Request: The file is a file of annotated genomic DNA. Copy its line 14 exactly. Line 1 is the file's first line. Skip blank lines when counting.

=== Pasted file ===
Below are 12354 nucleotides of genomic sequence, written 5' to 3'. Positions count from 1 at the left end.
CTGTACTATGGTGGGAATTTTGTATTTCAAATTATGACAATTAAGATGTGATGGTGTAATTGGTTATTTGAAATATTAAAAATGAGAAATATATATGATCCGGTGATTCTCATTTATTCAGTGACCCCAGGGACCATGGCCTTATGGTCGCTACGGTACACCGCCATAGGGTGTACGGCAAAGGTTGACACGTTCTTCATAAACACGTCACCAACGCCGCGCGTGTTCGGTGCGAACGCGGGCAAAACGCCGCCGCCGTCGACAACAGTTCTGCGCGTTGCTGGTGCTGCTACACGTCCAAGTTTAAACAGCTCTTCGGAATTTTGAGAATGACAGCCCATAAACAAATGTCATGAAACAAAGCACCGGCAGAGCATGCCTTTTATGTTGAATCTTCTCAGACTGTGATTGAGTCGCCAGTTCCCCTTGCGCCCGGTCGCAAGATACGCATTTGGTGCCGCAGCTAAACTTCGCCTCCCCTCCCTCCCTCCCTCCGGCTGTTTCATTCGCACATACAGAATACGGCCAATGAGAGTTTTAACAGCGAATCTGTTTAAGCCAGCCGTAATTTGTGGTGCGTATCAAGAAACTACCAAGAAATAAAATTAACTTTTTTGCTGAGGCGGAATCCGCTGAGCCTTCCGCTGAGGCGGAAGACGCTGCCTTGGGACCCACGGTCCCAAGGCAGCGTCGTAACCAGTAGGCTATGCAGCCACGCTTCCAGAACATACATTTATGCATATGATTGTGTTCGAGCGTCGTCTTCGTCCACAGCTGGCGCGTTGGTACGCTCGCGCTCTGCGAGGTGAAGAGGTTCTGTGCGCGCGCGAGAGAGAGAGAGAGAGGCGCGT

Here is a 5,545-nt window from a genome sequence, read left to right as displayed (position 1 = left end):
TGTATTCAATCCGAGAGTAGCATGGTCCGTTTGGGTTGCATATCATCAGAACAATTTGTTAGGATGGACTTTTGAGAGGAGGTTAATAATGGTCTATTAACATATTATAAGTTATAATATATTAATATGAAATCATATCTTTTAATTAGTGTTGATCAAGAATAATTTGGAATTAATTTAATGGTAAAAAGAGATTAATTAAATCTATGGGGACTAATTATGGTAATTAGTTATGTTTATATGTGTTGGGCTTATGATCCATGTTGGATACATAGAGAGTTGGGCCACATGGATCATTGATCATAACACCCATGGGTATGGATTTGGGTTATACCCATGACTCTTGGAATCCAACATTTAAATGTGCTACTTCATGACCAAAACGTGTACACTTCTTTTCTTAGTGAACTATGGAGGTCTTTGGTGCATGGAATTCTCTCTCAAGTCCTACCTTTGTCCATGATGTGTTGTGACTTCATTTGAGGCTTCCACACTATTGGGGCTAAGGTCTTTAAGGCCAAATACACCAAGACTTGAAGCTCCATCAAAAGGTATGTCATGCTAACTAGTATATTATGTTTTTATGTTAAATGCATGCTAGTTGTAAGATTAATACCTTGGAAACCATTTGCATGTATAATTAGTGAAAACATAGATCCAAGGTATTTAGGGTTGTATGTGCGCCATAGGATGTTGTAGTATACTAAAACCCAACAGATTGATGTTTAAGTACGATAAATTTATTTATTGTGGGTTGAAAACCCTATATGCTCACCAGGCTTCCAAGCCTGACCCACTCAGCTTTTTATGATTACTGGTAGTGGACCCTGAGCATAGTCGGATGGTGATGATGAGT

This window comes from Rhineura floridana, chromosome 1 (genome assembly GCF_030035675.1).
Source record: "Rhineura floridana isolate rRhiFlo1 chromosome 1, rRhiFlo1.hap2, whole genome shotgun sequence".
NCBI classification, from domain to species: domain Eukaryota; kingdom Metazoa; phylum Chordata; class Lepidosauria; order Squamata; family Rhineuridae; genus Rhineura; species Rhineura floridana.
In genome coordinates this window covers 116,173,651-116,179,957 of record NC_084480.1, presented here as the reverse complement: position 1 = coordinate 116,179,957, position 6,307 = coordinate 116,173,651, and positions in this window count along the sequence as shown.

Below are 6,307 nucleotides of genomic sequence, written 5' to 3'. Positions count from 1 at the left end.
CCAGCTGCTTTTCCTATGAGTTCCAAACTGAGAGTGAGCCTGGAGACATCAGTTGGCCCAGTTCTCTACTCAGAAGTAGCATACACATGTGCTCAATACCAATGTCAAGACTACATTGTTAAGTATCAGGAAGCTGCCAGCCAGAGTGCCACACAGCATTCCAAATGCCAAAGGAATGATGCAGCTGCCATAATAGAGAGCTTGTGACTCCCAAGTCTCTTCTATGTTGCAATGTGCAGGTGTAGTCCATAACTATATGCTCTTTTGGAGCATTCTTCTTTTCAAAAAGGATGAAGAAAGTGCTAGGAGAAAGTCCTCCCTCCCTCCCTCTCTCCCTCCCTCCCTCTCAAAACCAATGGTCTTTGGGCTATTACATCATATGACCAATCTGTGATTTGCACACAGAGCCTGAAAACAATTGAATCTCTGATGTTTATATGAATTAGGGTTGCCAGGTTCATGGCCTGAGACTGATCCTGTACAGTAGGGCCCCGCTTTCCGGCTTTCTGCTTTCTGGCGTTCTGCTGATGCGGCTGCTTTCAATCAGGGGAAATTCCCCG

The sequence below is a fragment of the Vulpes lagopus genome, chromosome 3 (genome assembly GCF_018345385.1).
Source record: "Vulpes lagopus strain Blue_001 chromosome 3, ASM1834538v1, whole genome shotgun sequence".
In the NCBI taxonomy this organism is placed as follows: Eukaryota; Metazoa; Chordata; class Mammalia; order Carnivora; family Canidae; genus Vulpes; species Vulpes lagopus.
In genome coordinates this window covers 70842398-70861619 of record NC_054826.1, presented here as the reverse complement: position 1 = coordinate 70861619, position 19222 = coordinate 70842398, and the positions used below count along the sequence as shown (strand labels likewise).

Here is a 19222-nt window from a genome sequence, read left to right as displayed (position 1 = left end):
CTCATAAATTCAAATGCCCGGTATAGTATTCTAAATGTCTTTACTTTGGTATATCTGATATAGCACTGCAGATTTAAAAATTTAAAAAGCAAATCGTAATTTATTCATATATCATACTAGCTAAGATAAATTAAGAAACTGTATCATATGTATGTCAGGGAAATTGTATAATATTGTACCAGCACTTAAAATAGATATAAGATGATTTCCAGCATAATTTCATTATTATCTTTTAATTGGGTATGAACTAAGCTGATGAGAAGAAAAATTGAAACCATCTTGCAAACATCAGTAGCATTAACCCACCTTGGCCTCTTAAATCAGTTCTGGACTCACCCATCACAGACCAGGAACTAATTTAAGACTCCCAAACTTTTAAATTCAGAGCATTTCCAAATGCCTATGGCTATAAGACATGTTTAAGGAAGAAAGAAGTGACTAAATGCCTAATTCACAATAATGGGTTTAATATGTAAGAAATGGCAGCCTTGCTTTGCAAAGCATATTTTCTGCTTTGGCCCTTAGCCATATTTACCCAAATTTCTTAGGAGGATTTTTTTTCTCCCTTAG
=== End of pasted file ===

In genome coordinates this window covers 70842398-70861619 of record NC_054826.1, presented here as the reverse complement: position 1 = coordinate 70861619, position 19222 = coordinate 70842398, and the positions used below count along the sequence as shown (strand labels likewise).